“Incarceration is not the answer to addiction, and low-level drug offenses should not carry a severe sentence. Tom will legalize marijuana, let states pass their own policies, expunge past records, and direct the federal government to open banking services to the marijuana industry. Tom’s administration will end the disparity between crack and cocaine sentences, decriminalize opioid possession, and invest $75 billion to address the opioid crisis.”

The opioid decriminalization proposal is similar to that of entrepreneur Andrew Yang, another 2020 candidate who said removing criminal penalties for possessing the substance is necessary in order to help get people into treatment and curb the opioid crisis. Former South Bend, Indiana Mayor Pete Buttigieg and Rep. Tulsi Gabbard (D-HI) have gone further, calling for the decriminalization of all drug possession and, in Gabbard’s case, also the legalization and regulation of illicit drugs.

“Tom supports decriminalizing small amounts of opioid possession for personal use at the federal level,” the plan states. “He will address the opioid crisis through $75 billion in new funding over ten years to resource state and local treatment programs, hold big pharmaceutical corporations and their executives accountable, and strongly enforce laws that end the illicit distribution and sale of opioids.”

This is a notable development for Steyer, who hasn’t discussed drug policy reform as much as many other candidates in the race and whose views on decriminalization of substances beyond marijuana were previously unknown.

Last year, Steyer said he supported creating a national referendum process so that Americans can made decisions about a wide range of policy issues, including cannabis legalization.

He also previously discussed his support for ending marijuana prohibition and providing the industry with access to banking, saying that he and his wife wanted to provide financial services to minority- and women-owned cannabis firms through their community bank, but federal prohibition means the business would be put at risk if they did that.

Steyer’s new plan also calls for juvenile justice reform, ending cash bail, banning facial recognition technology in policing, demilitarizing law enforcement, improving prison conditions and eliminating the death penalty, among other reforms.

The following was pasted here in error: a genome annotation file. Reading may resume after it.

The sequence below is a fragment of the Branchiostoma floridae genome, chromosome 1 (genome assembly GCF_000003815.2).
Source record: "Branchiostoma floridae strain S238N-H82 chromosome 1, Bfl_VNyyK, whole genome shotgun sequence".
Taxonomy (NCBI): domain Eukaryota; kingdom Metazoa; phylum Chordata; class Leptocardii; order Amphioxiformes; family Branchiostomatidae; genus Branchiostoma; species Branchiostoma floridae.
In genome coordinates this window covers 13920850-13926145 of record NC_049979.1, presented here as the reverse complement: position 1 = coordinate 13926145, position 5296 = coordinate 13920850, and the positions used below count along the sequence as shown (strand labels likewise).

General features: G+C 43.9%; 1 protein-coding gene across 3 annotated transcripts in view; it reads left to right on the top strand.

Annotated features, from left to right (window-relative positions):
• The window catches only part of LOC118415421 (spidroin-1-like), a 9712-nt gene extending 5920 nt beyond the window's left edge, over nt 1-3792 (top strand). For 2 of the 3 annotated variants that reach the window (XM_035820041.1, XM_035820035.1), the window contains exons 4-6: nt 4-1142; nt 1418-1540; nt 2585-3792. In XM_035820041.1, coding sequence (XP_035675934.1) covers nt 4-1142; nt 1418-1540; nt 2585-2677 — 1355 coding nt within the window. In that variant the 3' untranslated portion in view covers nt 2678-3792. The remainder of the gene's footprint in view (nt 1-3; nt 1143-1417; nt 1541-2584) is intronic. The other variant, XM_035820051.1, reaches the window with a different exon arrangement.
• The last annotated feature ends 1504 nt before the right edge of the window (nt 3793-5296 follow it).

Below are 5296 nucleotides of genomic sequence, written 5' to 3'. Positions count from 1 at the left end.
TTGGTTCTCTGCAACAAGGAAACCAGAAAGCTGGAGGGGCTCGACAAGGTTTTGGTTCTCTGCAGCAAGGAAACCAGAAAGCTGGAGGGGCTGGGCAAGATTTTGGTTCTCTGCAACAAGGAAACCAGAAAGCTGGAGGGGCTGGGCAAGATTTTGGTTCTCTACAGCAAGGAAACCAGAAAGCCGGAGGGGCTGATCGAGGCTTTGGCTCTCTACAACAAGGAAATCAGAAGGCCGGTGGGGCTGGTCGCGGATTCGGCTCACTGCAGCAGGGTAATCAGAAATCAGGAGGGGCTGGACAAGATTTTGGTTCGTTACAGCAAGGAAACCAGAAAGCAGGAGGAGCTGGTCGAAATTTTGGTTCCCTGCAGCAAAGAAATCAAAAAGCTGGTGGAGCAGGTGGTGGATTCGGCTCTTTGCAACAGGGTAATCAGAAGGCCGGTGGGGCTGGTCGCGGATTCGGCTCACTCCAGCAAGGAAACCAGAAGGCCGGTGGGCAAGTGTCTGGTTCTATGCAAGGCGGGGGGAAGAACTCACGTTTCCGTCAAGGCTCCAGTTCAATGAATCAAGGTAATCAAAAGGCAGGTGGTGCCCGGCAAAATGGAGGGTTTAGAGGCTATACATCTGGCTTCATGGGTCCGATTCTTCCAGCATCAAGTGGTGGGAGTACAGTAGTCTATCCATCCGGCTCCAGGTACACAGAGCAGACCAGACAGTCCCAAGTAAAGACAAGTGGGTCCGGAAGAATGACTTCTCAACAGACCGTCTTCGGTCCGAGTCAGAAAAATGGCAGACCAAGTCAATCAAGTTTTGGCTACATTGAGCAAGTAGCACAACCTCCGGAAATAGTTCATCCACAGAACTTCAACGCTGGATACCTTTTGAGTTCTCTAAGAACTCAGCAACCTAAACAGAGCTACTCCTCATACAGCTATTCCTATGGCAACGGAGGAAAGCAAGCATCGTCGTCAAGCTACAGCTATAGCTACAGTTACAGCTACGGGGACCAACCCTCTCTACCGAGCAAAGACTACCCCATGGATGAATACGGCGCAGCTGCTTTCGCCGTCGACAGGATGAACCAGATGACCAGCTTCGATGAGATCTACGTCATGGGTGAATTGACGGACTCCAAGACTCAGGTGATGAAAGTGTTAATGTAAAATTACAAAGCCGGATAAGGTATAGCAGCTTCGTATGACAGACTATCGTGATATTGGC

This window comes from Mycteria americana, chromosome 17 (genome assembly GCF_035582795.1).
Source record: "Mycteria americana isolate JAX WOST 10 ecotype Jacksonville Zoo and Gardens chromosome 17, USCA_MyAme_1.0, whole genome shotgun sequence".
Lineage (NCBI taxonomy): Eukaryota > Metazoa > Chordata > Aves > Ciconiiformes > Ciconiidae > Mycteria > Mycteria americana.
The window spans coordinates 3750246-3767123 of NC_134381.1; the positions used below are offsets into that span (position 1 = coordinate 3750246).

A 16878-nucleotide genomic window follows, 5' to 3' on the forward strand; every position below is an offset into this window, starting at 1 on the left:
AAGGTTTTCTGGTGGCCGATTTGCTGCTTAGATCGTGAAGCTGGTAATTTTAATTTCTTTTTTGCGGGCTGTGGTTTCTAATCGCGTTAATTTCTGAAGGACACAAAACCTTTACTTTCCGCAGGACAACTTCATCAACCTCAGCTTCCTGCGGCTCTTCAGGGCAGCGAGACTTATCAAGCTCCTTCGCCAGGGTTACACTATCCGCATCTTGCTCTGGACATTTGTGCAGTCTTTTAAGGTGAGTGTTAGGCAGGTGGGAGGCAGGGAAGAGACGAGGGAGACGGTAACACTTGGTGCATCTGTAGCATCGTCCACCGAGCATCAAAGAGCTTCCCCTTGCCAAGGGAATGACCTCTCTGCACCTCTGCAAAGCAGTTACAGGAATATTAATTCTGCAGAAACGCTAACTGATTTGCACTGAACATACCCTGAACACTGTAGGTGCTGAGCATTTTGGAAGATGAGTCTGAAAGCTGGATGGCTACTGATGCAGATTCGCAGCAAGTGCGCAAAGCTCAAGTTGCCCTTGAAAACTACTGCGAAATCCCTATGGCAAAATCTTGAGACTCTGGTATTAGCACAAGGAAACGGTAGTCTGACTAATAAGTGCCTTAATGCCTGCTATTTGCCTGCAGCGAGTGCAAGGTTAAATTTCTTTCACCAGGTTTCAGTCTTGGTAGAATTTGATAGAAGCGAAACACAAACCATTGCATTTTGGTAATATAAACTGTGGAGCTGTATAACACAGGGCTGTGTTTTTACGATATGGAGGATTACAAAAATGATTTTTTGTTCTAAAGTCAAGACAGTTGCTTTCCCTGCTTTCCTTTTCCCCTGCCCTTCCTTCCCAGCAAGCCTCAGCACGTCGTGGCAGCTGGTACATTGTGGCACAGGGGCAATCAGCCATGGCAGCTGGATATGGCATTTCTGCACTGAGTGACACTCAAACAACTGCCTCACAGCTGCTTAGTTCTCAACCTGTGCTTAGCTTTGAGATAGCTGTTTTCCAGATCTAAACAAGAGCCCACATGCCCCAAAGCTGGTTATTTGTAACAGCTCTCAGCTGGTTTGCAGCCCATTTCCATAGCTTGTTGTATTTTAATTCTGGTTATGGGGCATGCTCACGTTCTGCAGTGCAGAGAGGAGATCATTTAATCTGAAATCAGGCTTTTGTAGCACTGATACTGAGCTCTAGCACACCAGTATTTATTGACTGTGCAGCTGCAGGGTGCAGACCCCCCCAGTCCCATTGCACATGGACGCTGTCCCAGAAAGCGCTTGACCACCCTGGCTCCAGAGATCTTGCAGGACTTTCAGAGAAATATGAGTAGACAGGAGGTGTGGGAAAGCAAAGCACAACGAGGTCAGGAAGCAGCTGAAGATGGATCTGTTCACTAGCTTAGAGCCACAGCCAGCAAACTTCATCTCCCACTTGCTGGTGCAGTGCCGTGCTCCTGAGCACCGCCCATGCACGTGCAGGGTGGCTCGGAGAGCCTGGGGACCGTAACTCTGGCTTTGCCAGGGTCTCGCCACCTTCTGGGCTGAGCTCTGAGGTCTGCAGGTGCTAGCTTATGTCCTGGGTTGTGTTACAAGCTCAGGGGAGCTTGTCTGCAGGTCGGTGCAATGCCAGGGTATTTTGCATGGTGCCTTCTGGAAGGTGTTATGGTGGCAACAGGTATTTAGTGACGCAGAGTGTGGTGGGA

Wisconsin Governor Blasts Lawmakers For Not Legalizing Medical Marijuana Despite Public Support

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Austin City Council Approves Measure To End Most Marijuana Arrests

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The decision to back away from pursuing criminal charges against people with small amounts of pot comes after state lawmakers last year legalized hemp in a way that threw marijuana prosecution into chaos.

By , The Texas Tribune

The Austin City Council approved a resolution Thursday that will largely end arrests and fines for low-level marijuana possession. This comes after Texas’ legalization of hemp last June threw marijuana prosecution into chaos since the plants look and smell identical.

The resolution directing Austin police not to spend city resources on newly necessary lab tests to distinguish marijuana from now-legal hemp passed unanimously with nine votes. Council member Jimmy Flannigan and Mayor Steve Adler were absent. Debate on the measure lasted just under an hour and a half. Of about 20 people who spoke on the resolution, only Austin Police Association President Ken Casaday was against it.

The council’s resolution states that it stems directly from Texas’ new law legalizing hemp. Last summer, following a federal hemp bill, state lawmakers approved a measure to create an agricultural industry for the crop in Texas. But the law also complicated marijuana prosecutions by narrowing the legal definition of the drug from cannabis to cannabis that contains more than 0.3% THC, the psychoactive ingredient in the plant.

All of a sudden, some district attorneys were dropping hundreds of low-level pot possession cases and not accepting new ones, arguing they couldn’t tell without lab testing if something was marijuana anymore. New misdemeanor marijuana cases filed by Texas prosecutors have dropped by more than half. And numerous Texas prosecutors, including those in Austin’s Travis County, require police to submit lab reports on a substance’s THC concentration before they will pursue misdemeanor marijuana charges. They argue circumstantial evidence like smell can no longer be used to authoritatively say something is marijuana.

Part of what prompted the Austin resolution — which prohibits spending city funds on such testing except in felony cases — is that public state labs are still working on establishing a way to test for that THC concentration. Right now they can only tell if something is cannabis. For some counties and cities, that has meant putting more money into shipping seized cannabis to private labs that can tell if it’s hemp or marijuana.

Even in places where police don’t have or aren’t spending funds on such testing and new cases aren’t being accepted by prosecutors, people are still being cited or arrested. They are sometimes taken to jail but then released with no charges being pursued. Austin police said this month that they still arrest or cite people who are suspected of possessing marijuana.

This resolution changes that, directing the city to get as close as possible to eliminating enforcement action for low-level cannabis possession.

The measure prohibits spending city funds on testing in low-level possession cases, and it directs police not to arrest or cite people in such cases — unless there is a safety concern — if they know the district attorney will automatically reject the charges or testing won’t be approved. It clarifies that lab testing can be used for suspected felonies or when the cannabis is not for personal use, like trafficking cases. A revised version also specifies that the measure will not affect toxicology testing.

This article originally appeared in The Texas Tribune.

The Texas Tribune is a nonprofit, nonpartisan media organization that informs Texans — and engages with them — about public policy, politics, government and statewide issues.

Texas Marijuana Prosecutions Have Dropped By More Than Half Following Hemp’s Legalization